The AAAS Annual Meeting is taking place next week (and weekend) in Washington DC, February 17-21, 2011.
This year's theme: Science Without Borders will integrate the practice of science, both in research and teaching, that uses multidisciplinary approaches to problem solving, crosses conventional borders, and takes into consideration the diversity of investigators and students. The program will feature sessions with strong scientific content across many science and engineering fields.
About 1,000 scientists will present multidisciplinary research and developments to nearly 8,000 meeting attendees, so there will be great networking opportunities!
I am especially delighted by the symposia that have been organized under fascinating themes and will be a speaker in the Mathematics and Collective Behavior Symposium as part of the Emerging Science and Technology track. This symposium was organized by Dr. Warren Page, whom I met following the Traffic panel that I was on at the World Science Festival (WSF) in NYC in June 2009. Joining me at this symposium will be Dr. Iain Couzin of Princeton University (who was a fellow panelist of mine at the WSF) and Dr. Pierre Degond of Paul Sabatier University in France. Dr. Andrea Bertozzi of UCLA was scheduled to participate but will not be able to.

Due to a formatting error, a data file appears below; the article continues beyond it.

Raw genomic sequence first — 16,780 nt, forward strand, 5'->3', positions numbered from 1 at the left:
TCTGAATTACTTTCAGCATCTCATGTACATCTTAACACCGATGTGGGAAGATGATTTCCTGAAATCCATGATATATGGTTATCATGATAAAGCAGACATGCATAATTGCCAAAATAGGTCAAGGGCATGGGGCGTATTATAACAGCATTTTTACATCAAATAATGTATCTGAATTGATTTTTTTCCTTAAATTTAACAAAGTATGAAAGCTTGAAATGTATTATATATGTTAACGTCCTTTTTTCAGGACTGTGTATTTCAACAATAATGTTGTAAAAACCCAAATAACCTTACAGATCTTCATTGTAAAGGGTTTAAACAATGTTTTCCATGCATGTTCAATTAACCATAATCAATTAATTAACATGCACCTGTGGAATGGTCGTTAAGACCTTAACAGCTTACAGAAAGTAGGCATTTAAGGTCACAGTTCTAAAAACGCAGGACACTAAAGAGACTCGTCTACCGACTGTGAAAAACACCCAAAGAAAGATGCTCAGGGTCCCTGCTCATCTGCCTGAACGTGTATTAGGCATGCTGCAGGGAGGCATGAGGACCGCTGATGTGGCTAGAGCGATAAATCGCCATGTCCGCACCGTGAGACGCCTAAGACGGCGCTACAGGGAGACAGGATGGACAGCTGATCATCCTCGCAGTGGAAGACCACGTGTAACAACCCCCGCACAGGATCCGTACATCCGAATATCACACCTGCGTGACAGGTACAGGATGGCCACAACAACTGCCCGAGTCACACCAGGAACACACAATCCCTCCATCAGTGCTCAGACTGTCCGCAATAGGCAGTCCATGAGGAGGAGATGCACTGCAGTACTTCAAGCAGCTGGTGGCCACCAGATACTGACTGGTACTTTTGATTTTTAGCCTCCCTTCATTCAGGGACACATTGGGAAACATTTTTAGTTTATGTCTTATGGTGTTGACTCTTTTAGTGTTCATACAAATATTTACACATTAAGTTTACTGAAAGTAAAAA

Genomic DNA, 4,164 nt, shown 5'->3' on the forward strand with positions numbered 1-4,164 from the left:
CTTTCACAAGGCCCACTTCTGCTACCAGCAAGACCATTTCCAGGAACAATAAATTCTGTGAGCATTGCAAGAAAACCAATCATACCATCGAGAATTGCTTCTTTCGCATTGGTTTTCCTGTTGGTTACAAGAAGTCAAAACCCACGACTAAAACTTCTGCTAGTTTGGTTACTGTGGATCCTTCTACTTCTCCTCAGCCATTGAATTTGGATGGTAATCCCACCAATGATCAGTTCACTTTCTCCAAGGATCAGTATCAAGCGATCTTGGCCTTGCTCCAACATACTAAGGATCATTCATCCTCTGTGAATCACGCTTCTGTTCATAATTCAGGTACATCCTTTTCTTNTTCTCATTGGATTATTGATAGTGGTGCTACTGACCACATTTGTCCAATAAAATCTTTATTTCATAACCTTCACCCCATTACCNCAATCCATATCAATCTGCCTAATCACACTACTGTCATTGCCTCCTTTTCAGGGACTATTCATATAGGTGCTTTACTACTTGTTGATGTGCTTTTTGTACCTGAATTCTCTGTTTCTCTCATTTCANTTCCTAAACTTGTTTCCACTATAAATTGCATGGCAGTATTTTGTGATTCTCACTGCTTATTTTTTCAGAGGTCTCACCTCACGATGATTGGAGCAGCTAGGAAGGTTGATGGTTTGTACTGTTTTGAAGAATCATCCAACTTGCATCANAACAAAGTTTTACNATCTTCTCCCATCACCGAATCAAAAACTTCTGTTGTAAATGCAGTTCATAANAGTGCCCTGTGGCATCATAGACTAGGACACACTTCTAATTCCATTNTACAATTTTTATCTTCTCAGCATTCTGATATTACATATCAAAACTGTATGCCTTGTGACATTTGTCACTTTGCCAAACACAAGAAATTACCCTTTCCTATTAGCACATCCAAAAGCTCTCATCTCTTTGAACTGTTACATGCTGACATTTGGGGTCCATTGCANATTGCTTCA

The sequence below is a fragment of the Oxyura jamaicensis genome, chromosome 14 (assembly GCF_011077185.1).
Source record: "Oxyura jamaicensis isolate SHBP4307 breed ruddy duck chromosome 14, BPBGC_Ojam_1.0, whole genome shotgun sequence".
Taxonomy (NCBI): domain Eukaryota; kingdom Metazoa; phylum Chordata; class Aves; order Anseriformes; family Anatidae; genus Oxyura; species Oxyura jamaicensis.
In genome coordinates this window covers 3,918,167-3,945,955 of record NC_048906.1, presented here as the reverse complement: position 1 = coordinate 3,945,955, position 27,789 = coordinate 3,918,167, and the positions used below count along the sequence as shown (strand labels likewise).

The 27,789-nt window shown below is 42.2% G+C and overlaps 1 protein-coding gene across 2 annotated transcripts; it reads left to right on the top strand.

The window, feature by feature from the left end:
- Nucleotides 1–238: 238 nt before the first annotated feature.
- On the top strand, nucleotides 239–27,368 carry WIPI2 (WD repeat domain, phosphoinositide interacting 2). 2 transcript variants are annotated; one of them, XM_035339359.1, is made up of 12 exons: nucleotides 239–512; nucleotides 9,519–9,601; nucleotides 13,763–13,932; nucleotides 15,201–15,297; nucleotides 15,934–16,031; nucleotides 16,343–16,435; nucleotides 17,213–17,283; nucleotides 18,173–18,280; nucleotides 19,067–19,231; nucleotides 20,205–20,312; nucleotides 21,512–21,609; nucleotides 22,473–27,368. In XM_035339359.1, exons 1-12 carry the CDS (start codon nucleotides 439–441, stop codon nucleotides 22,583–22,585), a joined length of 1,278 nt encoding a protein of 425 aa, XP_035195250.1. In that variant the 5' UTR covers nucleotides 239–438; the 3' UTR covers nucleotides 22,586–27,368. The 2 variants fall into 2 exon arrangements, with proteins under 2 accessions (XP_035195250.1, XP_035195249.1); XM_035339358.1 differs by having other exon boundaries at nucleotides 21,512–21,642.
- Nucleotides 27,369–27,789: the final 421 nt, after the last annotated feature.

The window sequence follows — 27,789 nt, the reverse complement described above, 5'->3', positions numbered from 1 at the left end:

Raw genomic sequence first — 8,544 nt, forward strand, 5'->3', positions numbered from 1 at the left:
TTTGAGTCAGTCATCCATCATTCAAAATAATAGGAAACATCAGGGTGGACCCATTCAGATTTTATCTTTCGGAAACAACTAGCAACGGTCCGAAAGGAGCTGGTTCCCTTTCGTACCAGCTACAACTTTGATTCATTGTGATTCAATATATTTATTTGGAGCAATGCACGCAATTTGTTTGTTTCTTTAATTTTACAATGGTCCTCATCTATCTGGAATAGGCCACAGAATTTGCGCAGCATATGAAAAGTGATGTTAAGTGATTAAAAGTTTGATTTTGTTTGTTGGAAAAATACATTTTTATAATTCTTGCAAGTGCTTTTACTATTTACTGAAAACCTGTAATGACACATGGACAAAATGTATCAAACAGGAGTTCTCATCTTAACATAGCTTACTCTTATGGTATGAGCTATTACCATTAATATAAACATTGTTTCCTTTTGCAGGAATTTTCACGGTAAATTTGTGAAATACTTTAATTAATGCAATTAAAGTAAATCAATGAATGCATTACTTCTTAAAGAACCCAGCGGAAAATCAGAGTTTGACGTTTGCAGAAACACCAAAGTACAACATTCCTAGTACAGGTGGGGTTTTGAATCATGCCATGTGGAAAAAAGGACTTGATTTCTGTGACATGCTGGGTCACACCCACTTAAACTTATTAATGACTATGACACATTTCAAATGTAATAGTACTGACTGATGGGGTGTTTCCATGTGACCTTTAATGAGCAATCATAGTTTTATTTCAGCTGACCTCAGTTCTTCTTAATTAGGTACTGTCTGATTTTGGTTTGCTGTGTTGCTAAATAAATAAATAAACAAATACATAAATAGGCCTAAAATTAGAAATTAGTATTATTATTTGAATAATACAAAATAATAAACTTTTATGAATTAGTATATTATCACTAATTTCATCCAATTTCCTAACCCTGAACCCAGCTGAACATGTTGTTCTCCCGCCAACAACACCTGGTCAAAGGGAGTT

My presentation title and abstract are:
User-optimized and System-optimized Travel Behavior
Flows on physical networks, ranging from congested urban transportation networks to the Internet, are the result of users interacting with one another and the infrastructure. User-optimized travel behavior and system-optimized travel behavior result in entirely different flow patterns, with implications for congestion engineers and network designers. User-optimized behavior (sometimes referred to as selfish behavior) corresponds to travelers selecting individually their cost-minimizing routes of travel. In system-optimized (unselfish) behavior, a central controller routes the traffic in a manner that minimizes the total cost to society. Under user-optimized behavior, the addition of a new link to a network may increase the travel cost to every user. This counterintuitive phenomenon is known as the Braess paradox. We will discuss the relevance of this paradox to both transportation networks and the Internet, and demonstrate that the paradox may correct itself as the network’s demand increases.
I'll be sure to write about m experiences in DC at the AAAS meeting, as I did about the Transportation Research Board meeting in DC just last month!